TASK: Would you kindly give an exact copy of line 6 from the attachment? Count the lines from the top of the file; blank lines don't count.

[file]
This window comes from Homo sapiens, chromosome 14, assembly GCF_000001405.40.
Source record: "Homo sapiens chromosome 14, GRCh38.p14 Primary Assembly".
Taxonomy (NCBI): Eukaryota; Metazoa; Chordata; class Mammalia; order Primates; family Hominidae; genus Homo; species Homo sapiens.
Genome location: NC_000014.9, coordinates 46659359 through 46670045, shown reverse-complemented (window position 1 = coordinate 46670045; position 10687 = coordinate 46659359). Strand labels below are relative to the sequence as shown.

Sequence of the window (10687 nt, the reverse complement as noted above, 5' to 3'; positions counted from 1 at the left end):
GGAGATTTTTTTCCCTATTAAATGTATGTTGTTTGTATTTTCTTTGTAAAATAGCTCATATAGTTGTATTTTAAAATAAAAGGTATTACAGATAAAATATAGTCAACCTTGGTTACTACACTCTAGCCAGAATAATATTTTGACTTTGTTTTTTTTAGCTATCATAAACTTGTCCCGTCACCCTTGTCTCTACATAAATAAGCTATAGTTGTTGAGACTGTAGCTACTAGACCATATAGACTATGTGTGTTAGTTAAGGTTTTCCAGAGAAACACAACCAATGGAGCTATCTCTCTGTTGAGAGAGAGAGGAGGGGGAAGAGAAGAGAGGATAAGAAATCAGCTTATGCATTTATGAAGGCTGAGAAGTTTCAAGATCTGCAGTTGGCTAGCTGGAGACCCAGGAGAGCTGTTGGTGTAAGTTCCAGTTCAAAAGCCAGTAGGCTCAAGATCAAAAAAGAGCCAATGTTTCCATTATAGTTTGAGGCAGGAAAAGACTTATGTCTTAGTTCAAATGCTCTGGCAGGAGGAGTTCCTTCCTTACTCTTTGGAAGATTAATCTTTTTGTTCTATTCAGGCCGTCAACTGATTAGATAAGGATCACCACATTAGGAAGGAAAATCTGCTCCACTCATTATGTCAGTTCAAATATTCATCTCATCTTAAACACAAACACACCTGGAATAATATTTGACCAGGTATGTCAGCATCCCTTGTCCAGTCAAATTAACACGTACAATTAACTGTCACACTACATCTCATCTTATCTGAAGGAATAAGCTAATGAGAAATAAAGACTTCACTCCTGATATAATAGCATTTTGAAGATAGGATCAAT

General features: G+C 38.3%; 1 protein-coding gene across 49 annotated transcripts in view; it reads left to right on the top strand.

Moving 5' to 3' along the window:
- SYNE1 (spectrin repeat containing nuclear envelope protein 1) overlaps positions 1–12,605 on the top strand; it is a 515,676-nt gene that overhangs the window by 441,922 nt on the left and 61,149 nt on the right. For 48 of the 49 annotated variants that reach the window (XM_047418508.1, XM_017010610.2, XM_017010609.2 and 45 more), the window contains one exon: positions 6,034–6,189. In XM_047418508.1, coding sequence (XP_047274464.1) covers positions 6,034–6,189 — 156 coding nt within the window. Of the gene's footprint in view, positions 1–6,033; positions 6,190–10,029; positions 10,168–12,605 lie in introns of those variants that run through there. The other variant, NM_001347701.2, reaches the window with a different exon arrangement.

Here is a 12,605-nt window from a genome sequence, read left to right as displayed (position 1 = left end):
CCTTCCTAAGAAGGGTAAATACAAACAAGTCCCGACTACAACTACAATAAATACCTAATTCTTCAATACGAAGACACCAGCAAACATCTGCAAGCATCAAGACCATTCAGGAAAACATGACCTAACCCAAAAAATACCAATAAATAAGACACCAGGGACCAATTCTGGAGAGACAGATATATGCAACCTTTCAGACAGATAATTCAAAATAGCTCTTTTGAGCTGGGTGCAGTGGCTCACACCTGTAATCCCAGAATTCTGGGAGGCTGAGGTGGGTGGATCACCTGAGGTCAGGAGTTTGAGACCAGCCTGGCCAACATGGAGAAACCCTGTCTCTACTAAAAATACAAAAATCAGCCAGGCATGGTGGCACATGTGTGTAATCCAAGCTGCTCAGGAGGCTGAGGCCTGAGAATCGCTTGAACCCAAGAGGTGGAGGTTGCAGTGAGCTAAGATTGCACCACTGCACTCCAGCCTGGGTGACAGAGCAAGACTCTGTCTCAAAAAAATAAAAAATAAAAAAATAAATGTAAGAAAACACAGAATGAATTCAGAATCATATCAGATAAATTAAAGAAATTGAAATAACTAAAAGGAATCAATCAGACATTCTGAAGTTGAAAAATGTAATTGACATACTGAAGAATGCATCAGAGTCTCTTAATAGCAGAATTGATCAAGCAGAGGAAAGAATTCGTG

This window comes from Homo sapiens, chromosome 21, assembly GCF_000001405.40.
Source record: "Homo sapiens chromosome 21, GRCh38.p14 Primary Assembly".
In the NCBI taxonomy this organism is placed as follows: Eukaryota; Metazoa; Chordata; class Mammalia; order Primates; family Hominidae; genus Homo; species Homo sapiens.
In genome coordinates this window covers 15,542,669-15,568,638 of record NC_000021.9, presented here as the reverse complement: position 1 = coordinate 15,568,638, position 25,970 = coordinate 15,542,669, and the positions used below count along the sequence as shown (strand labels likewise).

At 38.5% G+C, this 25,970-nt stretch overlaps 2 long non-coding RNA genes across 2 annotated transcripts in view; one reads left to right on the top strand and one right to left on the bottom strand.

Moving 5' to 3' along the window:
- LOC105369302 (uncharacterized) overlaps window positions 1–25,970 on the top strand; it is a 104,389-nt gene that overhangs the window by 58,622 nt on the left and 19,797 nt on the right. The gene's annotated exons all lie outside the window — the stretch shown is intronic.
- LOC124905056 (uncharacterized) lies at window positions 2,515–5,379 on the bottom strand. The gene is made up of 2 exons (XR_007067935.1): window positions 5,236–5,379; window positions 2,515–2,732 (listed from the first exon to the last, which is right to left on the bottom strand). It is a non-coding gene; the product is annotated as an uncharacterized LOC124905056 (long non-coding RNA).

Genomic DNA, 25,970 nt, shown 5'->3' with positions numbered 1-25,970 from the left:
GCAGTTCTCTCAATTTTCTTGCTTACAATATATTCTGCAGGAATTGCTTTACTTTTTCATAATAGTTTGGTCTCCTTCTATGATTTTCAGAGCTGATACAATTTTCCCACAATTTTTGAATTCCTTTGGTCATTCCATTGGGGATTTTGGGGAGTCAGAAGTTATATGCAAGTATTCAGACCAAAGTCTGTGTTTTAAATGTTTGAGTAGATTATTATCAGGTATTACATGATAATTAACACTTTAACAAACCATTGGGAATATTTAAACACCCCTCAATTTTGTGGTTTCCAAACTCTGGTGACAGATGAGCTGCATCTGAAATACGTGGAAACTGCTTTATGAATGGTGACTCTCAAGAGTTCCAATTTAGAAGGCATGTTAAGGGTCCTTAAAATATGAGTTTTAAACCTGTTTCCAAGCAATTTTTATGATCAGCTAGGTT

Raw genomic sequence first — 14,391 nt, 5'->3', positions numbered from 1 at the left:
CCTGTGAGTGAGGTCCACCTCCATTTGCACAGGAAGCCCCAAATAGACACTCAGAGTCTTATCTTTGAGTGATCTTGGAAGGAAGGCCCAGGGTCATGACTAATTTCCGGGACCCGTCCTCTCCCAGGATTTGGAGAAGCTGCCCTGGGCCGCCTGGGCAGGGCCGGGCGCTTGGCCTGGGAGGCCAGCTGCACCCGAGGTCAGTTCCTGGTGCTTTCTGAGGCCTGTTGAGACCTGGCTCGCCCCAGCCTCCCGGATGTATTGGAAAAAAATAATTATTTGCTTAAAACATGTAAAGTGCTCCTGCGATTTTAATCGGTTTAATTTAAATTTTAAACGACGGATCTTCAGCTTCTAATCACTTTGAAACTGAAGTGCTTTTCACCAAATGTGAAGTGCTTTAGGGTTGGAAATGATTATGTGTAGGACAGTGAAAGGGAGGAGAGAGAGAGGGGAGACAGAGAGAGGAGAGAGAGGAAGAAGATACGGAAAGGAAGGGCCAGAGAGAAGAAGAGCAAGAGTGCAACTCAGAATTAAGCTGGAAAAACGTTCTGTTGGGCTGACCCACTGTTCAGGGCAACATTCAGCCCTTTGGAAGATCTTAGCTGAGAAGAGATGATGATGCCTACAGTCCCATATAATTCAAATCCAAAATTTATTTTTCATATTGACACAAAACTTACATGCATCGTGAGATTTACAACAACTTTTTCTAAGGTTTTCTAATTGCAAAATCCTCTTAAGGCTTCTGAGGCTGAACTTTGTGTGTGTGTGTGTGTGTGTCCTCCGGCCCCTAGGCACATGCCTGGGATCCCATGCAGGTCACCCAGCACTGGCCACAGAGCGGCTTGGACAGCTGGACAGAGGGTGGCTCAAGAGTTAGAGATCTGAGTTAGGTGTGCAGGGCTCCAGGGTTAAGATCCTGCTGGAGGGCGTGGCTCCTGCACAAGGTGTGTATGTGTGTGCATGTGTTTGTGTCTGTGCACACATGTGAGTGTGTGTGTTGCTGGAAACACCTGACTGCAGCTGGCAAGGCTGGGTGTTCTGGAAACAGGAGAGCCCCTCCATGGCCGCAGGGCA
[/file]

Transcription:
GGAGATTTTTTTCCCTATTAAATGTATGTTGTTTGTATTTTCTTTGTAAAATAGCTCATATAGTTGTATTTTAAAATAAAAGGTATTACAGATAAAATATAGTCAACCTTGGTTACTACACTCTAGCCAGAATAATATTTTGACTTTGTTTTTTTTAGCTATCATAAACTTGTCCCGTCACCCTTGTCTCTACATAAATAAGCTATAGTTGTTGAGACTGTAGCTACTAGACCATATAGACTATGTGTGTTAGTTAAGGTTTTCCAGAGAAACACAACCAATGGAGCTATCTCTCTGTTGAGAGAGAGAGGAGGGGGAAGAGAAGAGAGGATAAGAAATCAGCTTATGCATTTATGAAGGCTGAGAAGTTTCAAGATCTGCAGTTGGCTAGCTGGAGACCCAGGAGAGCTGTTGGTGTAAGTTCCAGTTCAAAAGCCAGTAGGCTCAAGATCAAAAAAGAGCCAATGTTTCCATTATAGTTTGAGGCAGGAAAAGACTTATGTCTTAGTTCAAATGCTCTGGCAGGAGGAGTTCCTTCCTTACTCTTTGGAAGATTAATCTTTTTGTTCTATTCAGGCCGTCAACTGATTAGATAAGGATCACCACATTAGGAAGGAAAATCTGCTCCACTCATTATGTCAGTTCAAATATTCATCTCATCTTAAACACAAACACACCTGGAATAATATTTGACCAGGTATGTCAGCATCCCTTGTCCAGTCAAATTAACACGTACAATTAACTGTCACACTACATCTCATCTTATCTGAAGGAATAAGCTAATGAGAAATAAAGACTTCACTCCTGATATAATAGCATTTTGAAGATAGGATCAAT